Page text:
Evanston’s West Village becoming holistic healing area

When Nancy Floy purchased 1818 Dempster St. in 2010 to house Heartwood Center, her holistic health care center, the 12,000 square foot building located between Dodge and Darrow had been vacant for three years.

The windows were filled with bullet holes, and Floy described it as “an abandoned wreck.”

Today, Heartwood Center is thriving in its beautifully renovated space where 50 holistic professionals, including Floy, have their practices. The licensed acupuncturist and entrepreneur isn’t finished. Floy is driving a project that she hopes will help turn her depressed block into an area for businesses that heal and help others.

“This really is a renaissance and a huge expansion,” said Floy, a board-certified acupuncturist, who started her practice in 1995 at another Evanston location before starting Heartwood Center.

She is also the President of the Evanston West Village Business Association, an organization that consists of business owners from the Dempster Dodge neighborhood.

She thought of the idea when she saw a few new businesses, including Starbucks and Valli Produce, a gourmet grocery store, opening on the block.

“Everyone around here started putting their homes and properties on the market, so I began looking into expanding,” she said.

With the help of her Heartwood Center members, who she said came together and gave personal loans to Heartwood, the center was able to purchase the parking lot next door to the center, and homes on the other side of the building and just across the street.

The center’s building manager and his family will rent one of the homes, and the other will be used to house out of town guest speakers.

Also, Perla Café is for sale, which has Floy partnering with Evanston’s Curt’s Café to turn the restaurant into a place where teen mothers will train, work and learn the restaurant business.

“I put myself through college and graduate school by waitressing,” said Floy, who said that, coincidentally, she would buy her uniforms at the company that formerly occupied Heartwood Center’s building.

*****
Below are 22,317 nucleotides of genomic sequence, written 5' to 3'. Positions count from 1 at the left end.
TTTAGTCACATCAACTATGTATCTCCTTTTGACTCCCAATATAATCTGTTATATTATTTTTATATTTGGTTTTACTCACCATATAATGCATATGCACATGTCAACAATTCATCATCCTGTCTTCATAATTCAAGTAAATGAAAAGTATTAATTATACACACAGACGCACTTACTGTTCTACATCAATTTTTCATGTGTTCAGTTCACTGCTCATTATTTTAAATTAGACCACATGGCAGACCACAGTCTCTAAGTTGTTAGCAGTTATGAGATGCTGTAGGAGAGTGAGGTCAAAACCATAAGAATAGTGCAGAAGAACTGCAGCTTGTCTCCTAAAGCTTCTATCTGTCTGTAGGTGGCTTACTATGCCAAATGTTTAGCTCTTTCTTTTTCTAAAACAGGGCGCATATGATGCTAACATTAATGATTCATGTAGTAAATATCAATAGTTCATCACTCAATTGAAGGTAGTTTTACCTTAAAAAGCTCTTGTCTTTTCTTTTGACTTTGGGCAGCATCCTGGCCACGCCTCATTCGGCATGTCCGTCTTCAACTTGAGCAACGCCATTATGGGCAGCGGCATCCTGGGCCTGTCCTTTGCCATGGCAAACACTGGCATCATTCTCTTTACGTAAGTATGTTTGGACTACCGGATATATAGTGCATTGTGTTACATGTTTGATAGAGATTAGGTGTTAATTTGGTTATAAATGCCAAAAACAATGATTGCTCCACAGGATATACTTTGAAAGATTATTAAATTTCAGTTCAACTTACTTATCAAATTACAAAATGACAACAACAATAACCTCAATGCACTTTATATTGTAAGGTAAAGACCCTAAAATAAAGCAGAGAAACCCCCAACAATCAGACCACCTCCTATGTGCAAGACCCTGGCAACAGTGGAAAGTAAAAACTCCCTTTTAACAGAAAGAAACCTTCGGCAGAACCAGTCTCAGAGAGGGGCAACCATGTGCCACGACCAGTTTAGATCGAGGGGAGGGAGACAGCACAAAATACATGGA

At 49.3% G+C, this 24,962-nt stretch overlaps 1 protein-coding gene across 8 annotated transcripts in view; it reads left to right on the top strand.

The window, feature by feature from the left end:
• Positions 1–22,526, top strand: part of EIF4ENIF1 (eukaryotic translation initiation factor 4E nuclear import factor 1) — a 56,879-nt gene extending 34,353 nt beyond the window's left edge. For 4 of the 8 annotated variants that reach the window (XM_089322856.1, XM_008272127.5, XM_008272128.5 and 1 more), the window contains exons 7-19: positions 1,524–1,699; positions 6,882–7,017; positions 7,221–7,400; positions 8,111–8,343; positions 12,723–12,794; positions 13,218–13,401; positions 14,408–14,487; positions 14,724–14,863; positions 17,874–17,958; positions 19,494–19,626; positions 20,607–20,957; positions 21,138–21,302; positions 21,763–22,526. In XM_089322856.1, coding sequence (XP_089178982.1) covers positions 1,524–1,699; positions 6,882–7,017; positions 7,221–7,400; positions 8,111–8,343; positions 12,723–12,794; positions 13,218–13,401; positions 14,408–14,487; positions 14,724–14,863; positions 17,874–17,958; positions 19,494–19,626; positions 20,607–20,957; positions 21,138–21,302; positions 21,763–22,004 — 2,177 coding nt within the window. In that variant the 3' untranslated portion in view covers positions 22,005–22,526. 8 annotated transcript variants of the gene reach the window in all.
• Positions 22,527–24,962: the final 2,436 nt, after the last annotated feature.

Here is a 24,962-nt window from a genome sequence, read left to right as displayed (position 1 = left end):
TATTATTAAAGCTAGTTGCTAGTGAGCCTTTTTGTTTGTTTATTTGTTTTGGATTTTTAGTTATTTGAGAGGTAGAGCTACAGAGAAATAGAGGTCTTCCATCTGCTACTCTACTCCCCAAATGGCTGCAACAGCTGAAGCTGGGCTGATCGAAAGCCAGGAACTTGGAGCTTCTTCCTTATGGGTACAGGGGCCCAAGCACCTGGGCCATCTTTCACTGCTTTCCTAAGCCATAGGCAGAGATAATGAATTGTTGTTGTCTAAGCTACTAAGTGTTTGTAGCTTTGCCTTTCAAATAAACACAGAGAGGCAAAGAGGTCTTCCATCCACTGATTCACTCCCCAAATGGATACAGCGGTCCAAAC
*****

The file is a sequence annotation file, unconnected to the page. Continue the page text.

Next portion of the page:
Floy, who is of Russian and Mongolian descent, was born in Texas, and was removed from her home at an early age by the state because of violence and abuse. She was raised in Seattle by her grandmother, a meditation teacher and healer.

“My grandma was a kitchen table healer, and I apprenticed there as a kid,” said Floy, who would go on to earn both an undergraduate degree and master’s degree in art history from Northwestern. “She was a great herbalist, and strong and tough, but very compassionate. I grew up watching people get better.”

After spending six years as an assistant curator for the Art Institute, Floy began running shelters for abused women and children, an experience she said made her realize that shelter was “just a Band-aid,” and that there was a severe need for physical, mental and emotional healing.

Heartwood Center consists of 50 holistic practitioners that include acupuncturists, massage therapists, integrative medicine physicians, naturopaths, psychiatrists, chiropractors, psychotherapists, and teachers of tai chi, yoga and meditation.

The members pay a monthly fee and receive an office, as well as marketing support from Heartwood.

“I enjoy the business model they have,” said David Johnson, LCSW, who has been a Heartwood member for 10 years. “I get to talk and collaborate with other holistic-minded practitioners, including psychotherapists. I’m often seeing the same patient as someone else here and it’s nice to collaborate on different cases.”

The center has 22 private offices, two classrooms, a few conference rooms, a yoga and meditation studio, and a 3,000 square foot event space.

Additionally, the center houses Heartwood Foundation’s Women & Cancer program, which provides free holistic health care treatments to low income women with cancer.

“You live in a human body that will age, and it will get sick,” Floy said. “We offer a place to bring your emotional, physical and spiritual pain, and I wish for anyone to come here and heal in whatever way they need to heal.”

Heartwood Center

1818 Dempster Street

(847) 491-1122

heartwoodcenter.com

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